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November 2013

Skin vitamins

Vitamins preferable to Accutane for the skin – Washington Square News

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Whether in college, high school or university, having blemishes on your face is always painful. One of the main factors explaining why people suffer from persistent acne is that they haven’t found the right product for their skin type, given the large amount of treatments on the market today.

One particularly confusing kind of product is vitamin skin care. There are many vitamins and supplements that experts say decrease acne, improve skin tone, or reverse the signs of aging. Then some vitamins drew waves of criticism, like the once popular Accutane, also known as isotretinoin.

Discovered in 1979, Accutane was a vitamin A-derived pill that could dramatically reduce acne within three or four months of use. Accutane has also had a considerably high success rate – according to acne.org, nearly 95% of people who completed a cycle of use with the product noticed that their acne disappeared completely or partially.

Such a successful treatment seemed almost too good to be true, and in the 1980s medical professionals and studies warned against the use of Accutane. The drug was linked to serious side effects, such as an increased risk of depression or inflammatory bowel disease. Most detrimental and controversial was the increased risk of birth defects.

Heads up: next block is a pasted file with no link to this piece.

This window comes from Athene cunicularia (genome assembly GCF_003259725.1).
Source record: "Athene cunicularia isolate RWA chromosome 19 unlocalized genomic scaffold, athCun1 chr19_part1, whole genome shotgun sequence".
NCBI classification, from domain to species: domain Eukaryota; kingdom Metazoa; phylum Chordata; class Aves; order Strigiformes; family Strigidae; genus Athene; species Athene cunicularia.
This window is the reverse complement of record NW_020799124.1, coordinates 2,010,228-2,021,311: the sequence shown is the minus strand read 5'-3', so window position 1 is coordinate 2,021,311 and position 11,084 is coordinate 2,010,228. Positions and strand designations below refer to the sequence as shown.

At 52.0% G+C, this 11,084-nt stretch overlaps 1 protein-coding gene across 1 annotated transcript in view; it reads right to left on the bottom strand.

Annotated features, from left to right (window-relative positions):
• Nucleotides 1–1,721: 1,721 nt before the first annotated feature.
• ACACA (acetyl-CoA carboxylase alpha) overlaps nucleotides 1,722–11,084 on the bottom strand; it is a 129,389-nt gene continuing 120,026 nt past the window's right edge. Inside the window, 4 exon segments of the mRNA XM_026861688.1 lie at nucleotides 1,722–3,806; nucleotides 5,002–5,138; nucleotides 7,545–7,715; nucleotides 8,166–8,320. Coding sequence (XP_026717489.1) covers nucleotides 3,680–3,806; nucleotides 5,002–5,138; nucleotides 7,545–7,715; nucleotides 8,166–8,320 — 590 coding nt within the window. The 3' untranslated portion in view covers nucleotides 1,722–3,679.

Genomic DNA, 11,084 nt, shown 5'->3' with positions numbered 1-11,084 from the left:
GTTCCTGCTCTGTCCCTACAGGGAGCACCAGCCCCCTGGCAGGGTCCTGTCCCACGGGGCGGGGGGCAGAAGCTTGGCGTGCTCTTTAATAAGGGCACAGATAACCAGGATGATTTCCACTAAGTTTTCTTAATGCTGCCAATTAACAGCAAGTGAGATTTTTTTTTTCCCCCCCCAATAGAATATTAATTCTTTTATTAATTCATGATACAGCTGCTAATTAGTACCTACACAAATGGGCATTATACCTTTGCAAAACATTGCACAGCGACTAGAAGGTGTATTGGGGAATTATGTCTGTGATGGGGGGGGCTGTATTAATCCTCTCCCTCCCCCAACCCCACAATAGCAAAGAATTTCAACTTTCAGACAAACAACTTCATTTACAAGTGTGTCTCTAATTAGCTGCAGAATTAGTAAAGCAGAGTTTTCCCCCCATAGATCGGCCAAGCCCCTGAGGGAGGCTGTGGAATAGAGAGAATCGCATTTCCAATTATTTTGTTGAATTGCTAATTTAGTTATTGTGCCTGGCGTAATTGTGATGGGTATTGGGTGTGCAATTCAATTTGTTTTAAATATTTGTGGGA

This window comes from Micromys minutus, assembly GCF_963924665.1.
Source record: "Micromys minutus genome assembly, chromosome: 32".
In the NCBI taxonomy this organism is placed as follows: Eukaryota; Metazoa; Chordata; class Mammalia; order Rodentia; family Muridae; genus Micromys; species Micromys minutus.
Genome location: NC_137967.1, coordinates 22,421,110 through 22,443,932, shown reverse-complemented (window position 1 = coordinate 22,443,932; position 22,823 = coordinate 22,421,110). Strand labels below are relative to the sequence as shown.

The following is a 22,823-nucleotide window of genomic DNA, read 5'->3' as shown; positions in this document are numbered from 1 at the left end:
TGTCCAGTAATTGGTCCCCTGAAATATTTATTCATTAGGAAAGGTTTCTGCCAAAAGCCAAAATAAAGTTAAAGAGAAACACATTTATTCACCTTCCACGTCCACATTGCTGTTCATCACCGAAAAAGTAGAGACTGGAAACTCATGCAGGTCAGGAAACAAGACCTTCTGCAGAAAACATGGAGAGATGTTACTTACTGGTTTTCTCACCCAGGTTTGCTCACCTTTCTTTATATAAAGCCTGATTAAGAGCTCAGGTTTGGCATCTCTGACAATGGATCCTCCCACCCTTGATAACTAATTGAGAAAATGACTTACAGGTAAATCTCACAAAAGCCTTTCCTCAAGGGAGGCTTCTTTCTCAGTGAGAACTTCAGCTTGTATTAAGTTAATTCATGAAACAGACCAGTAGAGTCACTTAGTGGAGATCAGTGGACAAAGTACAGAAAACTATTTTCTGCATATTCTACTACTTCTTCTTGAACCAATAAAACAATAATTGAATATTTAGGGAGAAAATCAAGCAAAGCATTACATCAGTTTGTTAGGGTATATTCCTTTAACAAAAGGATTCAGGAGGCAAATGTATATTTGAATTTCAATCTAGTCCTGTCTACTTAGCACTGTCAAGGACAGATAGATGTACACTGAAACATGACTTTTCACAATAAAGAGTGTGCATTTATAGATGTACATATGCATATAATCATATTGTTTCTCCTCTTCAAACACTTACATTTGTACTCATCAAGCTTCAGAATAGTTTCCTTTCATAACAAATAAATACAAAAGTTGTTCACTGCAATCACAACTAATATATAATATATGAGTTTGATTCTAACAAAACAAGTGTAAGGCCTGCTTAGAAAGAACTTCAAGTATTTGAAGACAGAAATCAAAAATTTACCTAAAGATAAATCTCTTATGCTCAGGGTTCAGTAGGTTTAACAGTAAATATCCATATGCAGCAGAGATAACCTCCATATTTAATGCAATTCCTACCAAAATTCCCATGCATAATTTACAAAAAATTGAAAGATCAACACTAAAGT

In 1988, the Food and Drug Administration estimated that approximately 1,300 babies would be born with birth defects because of Accutane. Accutane was taken off the market in 2009. However, there are replacement versions available today, but doctors now have requirements before prescribing these products.

Jessica Krant, founder of Art of Dermatology on Fifth Avenue and clinical assistant professor of dermatology at SUNY Downstate Medical Center, cautioned against using these Accutane-like products.

“It is important to only take this drug under the direction of a certified dermatologist who uses the iPledge program required by federal law to help regulate its use and protect patients from problems,” Krant said.

Some people, however, feel that using the products is not worth the risk.
Mika Caruncho, a junior at the College of Arts and Sciences, was prescribed isotretinoin treatment by her dermatologist, but after learning of the side effects, she immediately stopped the treatment. The medication treated her acne effectively, so she said she was considering continuing the diet. But overall, she said she thought the potential side effects were too serious.

The Huffington Post recommends vitamin E oil products to treat dry skin and reduce acne scars. But it prevents use if you have acne-prone skin, as the heavy product can cause additional rashes.

The body does not naturally produce a usable supply of vitamins A and E, so it is possible to overdose when taking these vitamins by mouth. Topical vitamin creams are “potentially valuable,” but Krant always recommends consulting a dermatologist before using any product.

“Vitamins can definitely help treat and prevent certain skin problems,” Krant said. “But in the wrong situation, vitamins can also be a problem. It is important to understand that too much of certain vitamins can be harmful to your overall health.

A version of this article appeared in the print edition of Wednesday, November 6. Helen Owolabi is editor-in-chief. Email him at [email protected]


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